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Publication numberUS5342542 A
Publication typeGrant
Application numberUS 07/814,109
Publication dateAug 30, 1994
Filing dateDec 26, 1991
Priority dateDec 28, 1990
Fee statusLapsed
Also published asCA2058378A1, CN1062758A, DE69030443D1, DE69030443T2, EP0492000A1, EP0492000B1
Publication number07814109, 814109, US 5342542 A, US 5342542A, US-A-5342542, US5342542 A, US5342542A
InventorsFulvio Burzio, Roland Beck, Julio Mentech
Original AssigneeAusimont S.P.A.
Export CitationBiBTeX, EndNote, RefMan
External Links: USPTO, USPTO Assignment, Espacenet
Process for increasing the bleaching efficiency of persalts by using a partially acetylated sucrose as a bleach activator
US 5342542 A
Abstract
Described is a process for increasing the bleaching efficiency of an inorganic persalt (peroxide) by adding to said persalt (peroxide) an activating agent comprising acetylated sucrose, the average acetylation degree of said acetylated sucrose being from 4.5 to 7.0.
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Claims(8)
We claim:
1. Process for increasing the bleaching efficiency of an inorganic persalt or peroxide by adding to said persalt (peroxide) an activating agent comprising acetylated sucrose, the average acetylation degree of said acetylated sucrose being from 4.5 to 7.0, wherein the molar ratio of acetylated sucrose to persalt (peroxide) is from 10:90 to 50:50.
2. Process according to claim 1, wherein the acetylated sucrose has been obtained by de-acetylation of octa-acetyl sucrose or of a partially acetylated sucrose having an average acetylation degree higher than 7.
3. Process according to claim 1, wherein the acetylated sucrose has been obtained by direct acetylation of sucrose or of a partially acetylated sucrose having an average acetylation degree lower than 4.5.
4. Process according to claim 1, wherein said acetylation degree is from 5.5 to 6.5.
5. Process according to claim 1, wherein the persalt is selected from the group consisting of sodium perborate mono-hydrate, sodium perborate tetrahydrate and mixtures thereof.
6. Process according to claim 1, wherein said persalt (peroxide) is contained in a bleaching or detergent composition, and the acetylated sucrose is added to the bleaching or detergent composition containing said persalt (peroxide).
7. Process according to claim 1, wherein the acetylated sucrose is employed in granular form.
8. Bleaching or detergent composition containing an inorganic persalt or peroxide and an activating agent comprising acetylated sucrose having an average degree of acetylation of from 4.5 to 7.0, wherein the molar ratio of acetylated sucrose to persalt (peroxide) is from 10:90 to 50:50.
Description

The present invention relates to a process for increasing the bleaching efficiency of an inorganic persalt (peroxide) with respect to textiles or other products like paper, cellulose cork, hair etc. Although the following description refers to sodium perborate only, the present invention can equally be applied to other inorganic persalts (or peroxides) normally used in the field of bleaching and of detergency, for instance hydrogen peroxide and the alkalimetal percarbonates, persilicates, per-pyrophosphates etc. Preferred alkali metals are Na, K and Li, particularly Na.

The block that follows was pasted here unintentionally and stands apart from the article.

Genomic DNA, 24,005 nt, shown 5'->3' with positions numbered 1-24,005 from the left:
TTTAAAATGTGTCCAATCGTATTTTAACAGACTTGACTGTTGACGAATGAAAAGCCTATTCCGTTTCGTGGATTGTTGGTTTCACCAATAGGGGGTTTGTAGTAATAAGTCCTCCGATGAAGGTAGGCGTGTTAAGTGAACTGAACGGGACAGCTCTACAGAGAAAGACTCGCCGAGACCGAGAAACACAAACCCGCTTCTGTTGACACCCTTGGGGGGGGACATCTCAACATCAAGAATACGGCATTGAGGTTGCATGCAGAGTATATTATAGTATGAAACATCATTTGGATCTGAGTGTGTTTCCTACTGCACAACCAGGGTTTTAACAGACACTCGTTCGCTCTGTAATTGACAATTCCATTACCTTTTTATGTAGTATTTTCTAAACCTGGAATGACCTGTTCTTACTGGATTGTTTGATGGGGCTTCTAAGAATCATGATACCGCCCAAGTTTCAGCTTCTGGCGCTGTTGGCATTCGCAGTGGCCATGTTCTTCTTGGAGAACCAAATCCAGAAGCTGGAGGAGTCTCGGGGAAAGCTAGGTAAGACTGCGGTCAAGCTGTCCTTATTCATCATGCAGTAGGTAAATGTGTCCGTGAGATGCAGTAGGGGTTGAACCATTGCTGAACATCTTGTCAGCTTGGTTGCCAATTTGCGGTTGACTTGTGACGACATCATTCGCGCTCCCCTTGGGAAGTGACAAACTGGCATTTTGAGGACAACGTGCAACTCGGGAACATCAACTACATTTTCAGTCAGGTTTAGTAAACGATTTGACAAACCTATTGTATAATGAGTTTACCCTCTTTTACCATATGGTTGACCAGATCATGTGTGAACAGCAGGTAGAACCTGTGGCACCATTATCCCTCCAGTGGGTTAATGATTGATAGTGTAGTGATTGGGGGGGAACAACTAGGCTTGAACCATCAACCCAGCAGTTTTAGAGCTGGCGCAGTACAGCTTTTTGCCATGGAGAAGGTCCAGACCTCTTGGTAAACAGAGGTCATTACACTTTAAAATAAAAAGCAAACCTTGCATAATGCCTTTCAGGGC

When an inorganic persalt (peroxide) is used alone, at a temperature equal to or higher than 80° C., a very high activity may be observed. At a lower temperature, however, for instance 40° C., in the absence of activating agents, the persalt (peroxide) efficiency falls to a very low level, thus jeopardizing the bleaching results (under the usual bath conditions). One class of traditional activating agents is represented by the completely acetylated sugars such as, e.g., penta-acetyl-glucose and octa-acetyl-sucrose. DE-A-1 246 658 teaches that also the partially acetylated sugars can be used, e.g., a disaccharide having three or more acetyl groups in the molecule.

It has now surprisingly been found that disaccharides with different degrees of acetylation show a sharply differing behavior and that there are compounds which show a particularly high activity.

FIG. 1 is a graph comparing bleaching efficiency of acetylated sucroses having different numbers of acetyl groups.

FIG. 2 is a graph comparing bleaching efficiency of acetylated sucroses having different numbers of acetyl groups.

In its broadest aspect the present invention relates to a process for increasing the bleaching efficiency of an inorganic persalt (or peroxide), in particular sodium perborate mono-or tetra-hydrate, by adding to said persalt (peroxide) an activating agent comprising acetylated sucrose, the average acetylation degree of said acetylated sucrose ranging from 4.5 to 7.0, preferably from 5.5 to 6.5.

The partially acetylated sucrose employed according to the present invention, hereinafter also referred to as "SUPA", may be prepared by deacetylation of octa-acetyl sucrose or of a sucrose having an average acetylation degree higher than 7; alternatively, one can directly acetylate sucrose or a sucrose having an average acetylation degree lower than 4.5.

For the latter purpose (direct acetylation) one can use, as acetylating agent, acetic acid, acetic anhydride, acetyl chloride or ketene, preferably in the presence of an organic solvent, and/or a catalyst and/or an azeotropic agent (for instance benzene or isobutyl acetate); a stoichiometric excess and the temperature are the most important parameters for controlling the acetylation degree.